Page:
Also, people perhaps should not cram for tests, but McCarthy's point and mine here is that the whole school structure with testing causes people to do that. School totally removes from most children the desire to learn something for themselves. They learn only to pass that test, get that grade, then dump it. You see it everywhere - you likely lived it. That's a stupid, counterproductive system. And it's this system that has brought us an america where we test well below other nations in math, science, geography.

3:33 PM  
Blogger Lone Pony said...

McCarthy doesn't know a hill of beans about basic human nature.

Most humans are going to get away with as much as possible and try to do as little work as possible.

McCarthy's point about tests being about fear...ok, so, fear the test and buckle in and study for pete's sake. Do what it takes to adjust to the real world!

I've seen so many kids that aren't ready for the real world because they've been pampered and babied. The real world isn't all about you! The real world is hard and tough and takes a LOT of work to succeed.

I use objectives. From the tests I give (that are based on the objectives that I want the kids to LEARN about the subject matter) I know how well they understand the material. Tests are my tools, as are grades. They give usable feedback to me, the kids, and parents.

What is hurting our kids is that we are too easy on them. The parents let them get away with so much because it's easier than saying no. It's easier than making sure they study. It's easier than putting their life on hold for a short time and spending time with them.

Thats why the system is messed up. That's why America (parts of it) are below other nations in education. We don't value it, so why should our kids. They see parents given handouts by the government.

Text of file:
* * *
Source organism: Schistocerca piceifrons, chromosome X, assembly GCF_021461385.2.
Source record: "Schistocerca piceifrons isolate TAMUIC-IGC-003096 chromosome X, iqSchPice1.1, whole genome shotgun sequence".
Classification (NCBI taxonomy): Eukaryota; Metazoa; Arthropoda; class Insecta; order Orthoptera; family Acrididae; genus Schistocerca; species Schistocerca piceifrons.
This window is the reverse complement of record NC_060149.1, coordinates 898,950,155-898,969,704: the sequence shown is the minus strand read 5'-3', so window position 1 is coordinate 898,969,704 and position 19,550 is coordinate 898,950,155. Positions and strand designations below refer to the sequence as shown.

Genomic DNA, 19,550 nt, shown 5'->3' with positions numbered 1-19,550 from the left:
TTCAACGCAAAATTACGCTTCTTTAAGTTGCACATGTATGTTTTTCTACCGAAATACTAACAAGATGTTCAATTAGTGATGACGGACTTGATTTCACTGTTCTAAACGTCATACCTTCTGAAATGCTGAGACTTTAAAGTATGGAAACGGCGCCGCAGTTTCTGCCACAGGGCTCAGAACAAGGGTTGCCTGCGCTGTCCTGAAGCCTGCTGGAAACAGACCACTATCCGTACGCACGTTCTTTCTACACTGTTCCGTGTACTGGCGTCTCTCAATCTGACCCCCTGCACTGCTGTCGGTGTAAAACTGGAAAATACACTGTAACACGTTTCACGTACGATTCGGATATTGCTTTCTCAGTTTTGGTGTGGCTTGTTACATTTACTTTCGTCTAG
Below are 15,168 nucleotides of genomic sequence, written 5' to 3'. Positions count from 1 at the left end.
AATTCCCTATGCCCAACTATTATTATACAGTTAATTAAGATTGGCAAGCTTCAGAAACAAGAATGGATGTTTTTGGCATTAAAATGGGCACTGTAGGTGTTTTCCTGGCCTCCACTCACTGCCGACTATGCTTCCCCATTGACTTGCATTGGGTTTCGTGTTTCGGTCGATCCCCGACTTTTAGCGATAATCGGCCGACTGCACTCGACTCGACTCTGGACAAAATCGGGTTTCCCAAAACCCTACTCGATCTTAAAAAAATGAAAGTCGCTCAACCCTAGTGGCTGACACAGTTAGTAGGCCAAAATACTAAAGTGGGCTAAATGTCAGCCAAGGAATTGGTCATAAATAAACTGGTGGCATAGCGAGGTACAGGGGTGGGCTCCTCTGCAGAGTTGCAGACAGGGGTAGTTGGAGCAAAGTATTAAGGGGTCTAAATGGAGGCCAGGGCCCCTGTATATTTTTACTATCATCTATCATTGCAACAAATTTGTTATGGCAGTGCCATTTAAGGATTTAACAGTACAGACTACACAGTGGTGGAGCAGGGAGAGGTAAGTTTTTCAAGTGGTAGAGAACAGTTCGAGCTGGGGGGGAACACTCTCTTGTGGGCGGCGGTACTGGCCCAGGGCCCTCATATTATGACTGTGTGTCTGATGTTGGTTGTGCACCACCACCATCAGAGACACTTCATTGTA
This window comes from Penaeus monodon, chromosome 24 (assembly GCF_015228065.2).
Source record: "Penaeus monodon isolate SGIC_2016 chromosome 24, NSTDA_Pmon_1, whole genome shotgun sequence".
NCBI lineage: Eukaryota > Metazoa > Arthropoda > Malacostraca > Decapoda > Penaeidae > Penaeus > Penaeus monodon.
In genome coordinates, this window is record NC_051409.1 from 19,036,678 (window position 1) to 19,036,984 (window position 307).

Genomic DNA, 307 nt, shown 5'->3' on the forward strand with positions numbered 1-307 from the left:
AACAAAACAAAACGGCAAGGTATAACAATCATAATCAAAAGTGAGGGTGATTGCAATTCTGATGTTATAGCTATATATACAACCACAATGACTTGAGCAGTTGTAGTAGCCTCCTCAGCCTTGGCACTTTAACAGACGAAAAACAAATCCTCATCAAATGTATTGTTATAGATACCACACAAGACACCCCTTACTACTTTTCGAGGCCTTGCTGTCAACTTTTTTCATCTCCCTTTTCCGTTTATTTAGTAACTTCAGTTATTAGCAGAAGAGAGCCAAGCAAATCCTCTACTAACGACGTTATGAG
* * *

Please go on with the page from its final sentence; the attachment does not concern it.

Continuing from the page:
The kids need discipline. The kids I have the most trouble with are those that have the worst attitude. They think everyone OWES THEM.

Oh, yeah, and community service. It does the soul good. Oh, and about altruism, if I asked this guy to write me a check for say a couple thousand because I REALLY need it, do you think he would?

5:41 PM  
Blogger Crazy Politico said...

Jasto, you are somewhat correct about learning not being on someone elses schedule. Which is why another of our institutionalized education traditions needs to leave, social promotion. The same folks that think like McCarthy also push kids grade to grade because they wouldn't "feel right" if they weren't with kids their age.

They ignore that they won't feel right when they can't get a job because they can't read.

LP, I agree we are too easy on kids today. Oddly, the generations that produced the most scientists, mathmaticians and doctors were the ones with discipline and accountability. When we got away from them, education suffered too.

6:26 PM  
Blogger crazypoliticoswife said...

I think Mr McCarthy must have taught at Highland Park H.S. Crazy Politico can explain that one. As parents have pushed the schools to teach toward the test its no ones fault but the parents. We control the school boards by who we vote for and we control the money by what referendums we vote for. Be involved in your childs education DON'T RELY ON THE SCHOOLS TO TEACH YOUR CHILD THEIR SOCIAL SKILLS AND OTHER THINGS THAT OUR PARENTS TAUGHT US. Maybe then they can bring back the programs that have been cut from most schools.